In other words, Democrats expected to achieve permanent political power by reeling in the lo-fos who are sure to vote Democrat any which way they could by extending the time it took to get them to fill in the dots on the ballot.  It certainly explains why California, the most rigged of states for the Democrats, is such an enthusiast for the idea. 

But it ultimately stiffs voters — lo-fo or otherwise — who actually believed the Dems when they encouraged early voting as a civic best practice.  Whatever it is that gets counted from the early votes doesn't reflect what this sizable number of voters want now.  And now they know.

I've always been negative on the idea for two other reasons, and I think they are serious.

If one casts one's ballot 45 days early, it's going to go through a lot of hands over a period of several weeks, starting with the largely leftist U.S. Postal Service.  Should those guys be part of the chain of custody, given what we have read about their un-fireable denizens who pretty much do what they want?  What if one of them knows that you are a Republican or knows that your ZIP code is Republican?  Seems as if it would be a convenient matter to let a ballot slip down the gutter in some extended transport operation and carry on.  And it's not just they.  Forty-five days is time enough for anyone in the chain of custody to "lose" the inconveniently marked ballots, a lot more time than if the vote had to be counted the same night. Who knows if such early voting ballots will make it into the voting box at all? Votes should go into a box immediately within sight of the actual voter and be counted that night. We have the tech to do it, and even if we didn't, paper ballots have always served American representative democracy very, very well.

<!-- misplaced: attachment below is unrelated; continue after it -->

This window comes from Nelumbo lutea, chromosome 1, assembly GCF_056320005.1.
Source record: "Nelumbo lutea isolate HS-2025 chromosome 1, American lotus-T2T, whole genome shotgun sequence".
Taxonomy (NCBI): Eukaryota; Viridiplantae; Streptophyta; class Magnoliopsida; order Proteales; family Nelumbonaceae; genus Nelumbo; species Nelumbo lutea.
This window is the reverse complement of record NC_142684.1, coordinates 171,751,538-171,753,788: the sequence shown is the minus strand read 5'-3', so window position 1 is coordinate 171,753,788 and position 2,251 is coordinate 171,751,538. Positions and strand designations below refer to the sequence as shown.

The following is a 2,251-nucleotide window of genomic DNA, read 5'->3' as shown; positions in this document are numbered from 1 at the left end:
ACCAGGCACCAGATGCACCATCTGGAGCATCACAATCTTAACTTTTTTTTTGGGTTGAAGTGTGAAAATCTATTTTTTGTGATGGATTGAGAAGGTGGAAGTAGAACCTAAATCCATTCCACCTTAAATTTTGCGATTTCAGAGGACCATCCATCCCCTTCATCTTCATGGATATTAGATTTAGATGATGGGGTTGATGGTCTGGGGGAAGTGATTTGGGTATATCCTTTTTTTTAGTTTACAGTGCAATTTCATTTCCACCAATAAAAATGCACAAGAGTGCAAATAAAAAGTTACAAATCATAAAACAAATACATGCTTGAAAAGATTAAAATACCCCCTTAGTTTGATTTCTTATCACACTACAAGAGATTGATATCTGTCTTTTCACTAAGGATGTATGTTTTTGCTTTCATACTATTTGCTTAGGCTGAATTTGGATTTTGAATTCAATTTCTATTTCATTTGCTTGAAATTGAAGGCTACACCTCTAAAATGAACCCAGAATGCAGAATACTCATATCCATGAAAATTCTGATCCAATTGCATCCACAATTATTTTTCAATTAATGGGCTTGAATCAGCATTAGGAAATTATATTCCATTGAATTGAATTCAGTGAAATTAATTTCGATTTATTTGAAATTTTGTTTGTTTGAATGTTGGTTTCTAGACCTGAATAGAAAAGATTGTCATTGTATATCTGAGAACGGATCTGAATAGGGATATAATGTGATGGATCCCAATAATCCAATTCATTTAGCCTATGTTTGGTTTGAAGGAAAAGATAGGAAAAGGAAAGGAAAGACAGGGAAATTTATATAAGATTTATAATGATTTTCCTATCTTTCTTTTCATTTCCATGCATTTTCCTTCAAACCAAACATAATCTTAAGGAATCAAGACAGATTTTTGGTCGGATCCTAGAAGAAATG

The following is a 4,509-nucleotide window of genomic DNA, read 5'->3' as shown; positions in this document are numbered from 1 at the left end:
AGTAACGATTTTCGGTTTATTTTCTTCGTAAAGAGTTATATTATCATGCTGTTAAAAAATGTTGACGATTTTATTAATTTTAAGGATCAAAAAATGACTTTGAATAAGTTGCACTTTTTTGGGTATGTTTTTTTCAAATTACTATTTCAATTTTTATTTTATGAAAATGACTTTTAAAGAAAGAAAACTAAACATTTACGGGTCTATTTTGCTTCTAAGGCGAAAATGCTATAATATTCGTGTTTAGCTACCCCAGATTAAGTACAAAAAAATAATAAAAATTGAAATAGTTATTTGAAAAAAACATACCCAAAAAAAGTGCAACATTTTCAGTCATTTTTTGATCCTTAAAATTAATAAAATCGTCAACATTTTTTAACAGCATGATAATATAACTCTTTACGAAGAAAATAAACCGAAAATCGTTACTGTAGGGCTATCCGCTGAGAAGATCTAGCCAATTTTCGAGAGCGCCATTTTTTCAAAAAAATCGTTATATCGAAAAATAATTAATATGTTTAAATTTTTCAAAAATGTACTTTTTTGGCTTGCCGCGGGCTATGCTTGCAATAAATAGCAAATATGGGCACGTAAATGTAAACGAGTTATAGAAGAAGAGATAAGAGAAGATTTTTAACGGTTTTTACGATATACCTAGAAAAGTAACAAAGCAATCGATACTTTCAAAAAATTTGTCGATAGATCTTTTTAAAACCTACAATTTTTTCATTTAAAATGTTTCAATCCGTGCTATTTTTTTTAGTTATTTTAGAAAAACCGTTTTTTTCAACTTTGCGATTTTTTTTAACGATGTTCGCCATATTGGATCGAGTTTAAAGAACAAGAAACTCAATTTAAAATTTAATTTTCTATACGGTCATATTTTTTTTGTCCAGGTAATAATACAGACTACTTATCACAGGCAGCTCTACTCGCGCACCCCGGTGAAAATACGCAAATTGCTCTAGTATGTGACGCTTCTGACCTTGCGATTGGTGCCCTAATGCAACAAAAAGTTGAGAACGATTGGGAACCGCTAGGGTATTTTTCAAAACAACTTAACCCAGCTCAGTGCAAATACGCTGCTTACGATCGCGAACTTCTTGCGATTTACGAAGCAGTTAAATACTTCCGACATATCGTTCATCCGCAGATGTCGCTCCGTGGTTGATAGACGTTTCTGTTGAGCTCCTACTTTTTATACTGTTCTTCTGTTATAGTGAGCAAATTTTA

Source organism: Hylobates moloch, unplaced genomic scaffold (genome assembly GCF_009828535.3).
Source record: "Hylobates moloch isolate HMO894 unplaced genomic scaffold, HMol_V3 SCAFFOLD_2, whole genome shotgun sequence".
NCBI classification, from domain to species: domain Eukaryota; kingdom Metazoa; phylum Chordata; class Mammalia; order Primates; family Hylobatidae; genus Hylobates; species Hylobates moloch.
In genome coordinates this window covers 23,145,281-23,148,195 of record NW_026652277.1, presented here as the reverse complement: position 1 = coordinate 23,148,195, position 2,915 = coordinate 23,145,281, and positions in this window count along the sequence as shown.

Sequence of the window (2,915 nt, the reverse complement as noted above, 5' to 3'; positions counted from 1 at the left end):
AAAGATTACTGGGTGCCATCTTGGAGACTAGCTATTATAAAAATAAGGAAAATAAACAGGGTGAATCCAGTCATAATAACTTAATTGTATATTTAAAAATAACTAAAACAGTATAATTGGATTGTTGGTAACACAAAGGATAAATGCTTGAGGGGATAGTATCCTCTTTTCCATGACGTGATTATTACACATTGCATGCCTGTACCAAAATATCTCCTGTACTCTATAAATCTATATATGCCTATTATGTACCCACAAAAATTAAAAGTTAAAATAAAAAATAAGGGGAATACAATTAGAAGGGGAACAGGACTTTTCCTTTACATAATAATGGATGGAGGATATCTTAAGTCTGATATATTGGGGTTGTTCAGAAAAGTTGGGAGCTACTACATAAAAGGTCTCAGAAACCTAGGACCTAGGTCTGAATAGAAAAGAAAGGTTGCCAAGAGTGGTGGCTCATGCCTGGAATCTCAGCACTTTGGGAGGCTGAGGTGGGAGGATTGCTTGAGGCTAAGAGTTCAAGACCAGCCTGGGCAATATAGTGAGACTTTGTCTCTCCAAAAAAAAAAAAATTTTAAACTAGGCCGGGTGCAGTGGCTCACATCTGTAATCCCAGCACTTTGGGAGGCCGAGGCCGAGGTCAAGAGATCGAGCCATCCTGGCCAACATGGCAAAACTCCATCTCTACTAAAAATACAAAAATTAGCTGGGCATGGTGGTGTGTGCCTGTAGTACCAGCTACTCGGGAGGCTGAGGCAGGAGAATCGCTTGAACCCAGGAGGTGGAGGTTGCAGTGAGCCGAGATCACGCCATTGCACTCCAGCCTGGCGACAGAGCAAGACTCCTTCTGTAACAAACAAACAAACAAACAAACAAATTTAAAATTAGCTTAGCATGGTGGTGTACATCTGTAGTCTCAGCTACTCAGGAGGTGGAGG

Here's the second problem: California sells this idea to voters in public service ads as a matter of getting their votes counted early, implicitly suggesting they should avoid a hanging-chad debacle, because voting early is the responsible thing to do.

If the ballots are counted early...then someone knows the result.

Will that result leak to the Democrats? Will it become intelligence for them (like internal polls) about where they are in trouble, where the race is razor thin, and where to step up get-out-the-vote efforts for their own side? On election day, will such information from early counts provide information to the ballot-harvesters on where to go to get the total in their favor? Seems likely. The Democratic machinery could save a lot of time and effort if they know ahead of time where their efforts are going to yield the highest results. They'll need fewer volunteers and less people around, too, meaning, the elites will have it easier.

This sounds like a recipe for corruption, and it's probably already going on in California.

One hopes that sufficient numbers of Democratic voters will be disheartened enough by this experience to make them at least not engage in early voting, a sucker's game given the machinations of the Democratic leadership, which has no problem leaving them in the cold about their choices, in their bid to Beat Bernie Sanders. If the laws can't be changed, voters still have it within their power to take this to heart and leave the voting decision to the actual election day.